A Hard Days Night By The Beatles

January 30, 2015

It had been eight weeks since the Beatles had a number one single but that streak ended on August 1, 1964, when “A Hard Day’s Night” reached the top of the charts for the first of two weeks.

The film of the same name premiered July 6, 1964, to favorable reviews. The cream of high society turned out and over 10,000 people gathered around the theater.

One of the highlights of filming was George Harrison meeting Patti Boyd, his (and Eric Clapton’s) future wife, on set.

“A Hard Day’s Night” entered the BILLBOARD Hot 100 at number 21 and two weeks later it was number one.

I Want To Hold Your Hand By The Beatles

November 11, 2014


Just as “Rock Around The Clock” by Bill Haley and The Comets changed the course of American music in 1955, so “I Want To Hold Your Hand” Hand” by The Beatles changed it again in 1964.

The song was released in the United States on December 26, 1963, with an initial press run of one-million copies. On February 1, 1963, it became the number one song in America and remained at the top for seven weeks. It sold over 15 million copies world wide and remains their biggest selling single.

George Harrison, Paul McCartney, Ringo Starr, and John Lennon became instant stars and their first two performances on the ED SULLIVAN Show were watched by 100 million people. On that February first, 1964, the course of music was changed forever. Their influence in still felt today.

Fifty years after its release, “I Want To Hold Your Hand” is still instantly recognizable as one of the most important songs of the 20th century.

On Air – Live At The BBC Volume 2 by The Beatles

December 3, 2013


Almost 20 years after volume one, The Beatles – On Air – Live At The BBC Volume 2 has just been released. The Beatles appeared 52 times on the BBC and 37 performances are now available. Some of the songs are the same as the first volume but the performances are different.  Also included are 23 short tracks of group banter.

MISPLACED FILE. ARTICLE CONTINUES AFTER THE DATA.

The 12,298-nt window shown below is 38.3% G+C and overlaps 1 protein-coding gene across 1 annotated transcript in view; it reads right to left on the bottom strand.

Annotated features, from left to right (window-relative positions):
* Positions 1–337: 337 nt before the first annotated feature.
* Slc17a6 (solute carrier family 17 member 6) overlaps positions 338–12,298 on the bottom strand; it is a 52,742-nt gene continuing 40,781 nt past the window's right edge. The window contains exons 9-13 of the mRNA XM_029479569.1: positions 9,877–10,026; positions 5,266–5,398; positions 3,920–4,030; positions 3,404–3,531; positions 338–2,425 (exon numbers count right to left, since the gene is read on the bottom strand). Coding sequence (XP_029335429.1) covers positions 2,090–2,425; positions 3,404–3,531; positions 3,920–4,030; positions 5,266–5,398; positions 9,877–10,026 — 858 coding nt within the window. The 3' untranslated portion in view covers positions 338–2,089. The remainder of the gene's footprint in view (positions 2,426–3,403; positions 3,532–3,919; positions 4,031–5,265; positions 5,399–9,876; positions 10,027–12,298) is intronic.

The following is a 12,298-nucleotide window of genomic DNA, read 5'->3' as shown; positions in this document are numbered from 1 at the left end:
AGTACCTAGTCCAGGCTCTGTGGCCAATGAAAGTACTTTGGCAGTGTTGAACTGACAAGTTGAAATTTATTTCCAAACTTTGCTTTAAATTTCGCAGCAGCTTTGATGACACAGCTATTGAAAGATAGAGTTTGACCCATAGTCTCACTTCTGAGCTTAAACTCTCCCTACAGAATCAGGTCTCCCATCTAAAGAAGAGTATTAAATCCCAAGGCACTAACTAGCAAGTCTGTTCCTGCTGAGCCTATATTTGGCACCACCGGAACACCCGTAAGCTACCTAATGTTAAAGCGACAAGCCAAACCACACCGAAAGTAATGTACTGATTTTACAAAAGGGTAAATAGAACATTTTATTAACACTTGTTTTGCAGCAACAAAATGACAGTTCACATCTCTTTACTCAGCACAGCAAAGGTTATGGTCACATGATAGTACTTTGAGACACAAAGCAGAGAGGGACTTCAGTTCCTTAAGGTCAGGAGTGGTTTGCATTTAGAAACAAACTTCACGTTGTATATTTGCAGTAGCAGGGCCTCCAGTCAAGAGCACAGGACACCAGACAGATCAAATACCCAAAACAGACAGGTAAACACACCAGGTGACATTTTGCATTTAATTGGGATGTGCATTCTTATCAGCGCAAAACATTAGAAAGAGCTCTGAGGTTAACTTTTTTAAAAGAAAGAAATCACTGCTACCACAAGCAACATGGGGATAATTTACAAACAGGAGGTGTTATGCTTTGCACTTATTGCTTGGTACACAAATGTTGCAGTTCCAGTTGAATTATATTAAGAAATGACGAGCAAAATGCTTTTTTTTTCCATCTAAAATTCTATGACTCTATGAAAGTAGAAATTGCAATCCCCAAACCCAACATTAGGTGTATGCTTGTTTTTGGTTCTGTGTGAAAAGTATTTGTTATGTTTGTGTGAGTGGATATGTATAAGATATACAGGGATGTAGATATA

The Beatles were always impeccable in the studio, all of which makes this release so interesting. There are no overdubs and the sound is a little raw as what they played is what you get.

It may not be on a par with their best studio material but there is a lot to like here, plus it fills in a lot of gaps for fans who want everything. George’s guitar on “Boys” and Lennon’s vocal on “Money” are both revelations without any studio trickery. “And I Love Her” finds Harrison using an electric guitar instead of an acoustic performance that appeared on the finished product. “Do You Want To Know A Secret” is performed at a faster tempo than the usual. McCartney rocks on “Beautiful Dreamer” and Ringo gives a good vocal performance on “Honey Don’t.”

Their well-known songs appear next to some unusual covers. “Please Please Me.” “She Loves You,” “I Want To Hold Your Hand,” “I’ll Follow The Sun,” “I Saw Her Standing There,” and “I Feel Fine” share space with “Glad All Over,” “I Got A Woman,” and “Hippy Hippy Shake.”

The Beatles – On Air – Live At The BBC Volume 2 is a nice journey through the often overlooked early part of their career. A must for any fan of The Beatles.

It Don’t Come Easy 45 by Ringo Starr

January 16, 2013

it don't come easy

When The Beatles disbanded everyone figured John Lennon and Paul McCartney would do just fine. George Harrison quickly released ALL THINGS MUST PASS, which was one of the best albums of the decade. But what about Ringo?

Ringo started out by releasing the commercially unsuccessful sentimental journey and followed that with the very good but moderate selling country album BEAUCOUP OF BLUES.

During the spring of 1971 he hit his pop stride. “It Don’t Come Easy” was a light mid-tempo pop song that was perfect for AM radio. It reached number four on the BILLBOARD MAGAZINE Pop Singles Chart, which was the first solo hit of his career. A lot more would follow.

The Long And Winding Road 45 by The Beatles

December 10, 2012

Long and Winding Road

The Beatles were about to be no more. The most popular and influential band in rock history split during early 1970. Their last album, LET IT BE, produced a series of hit singles including the last number one of their active career.

“The Long And Winding Road” was a fitting end to their career. It was a poignant ballad created by Paul McCartney, who was not pleased with the post-production orchestration added by producer Phil Spector. The song has sense been released without Spector’s additions.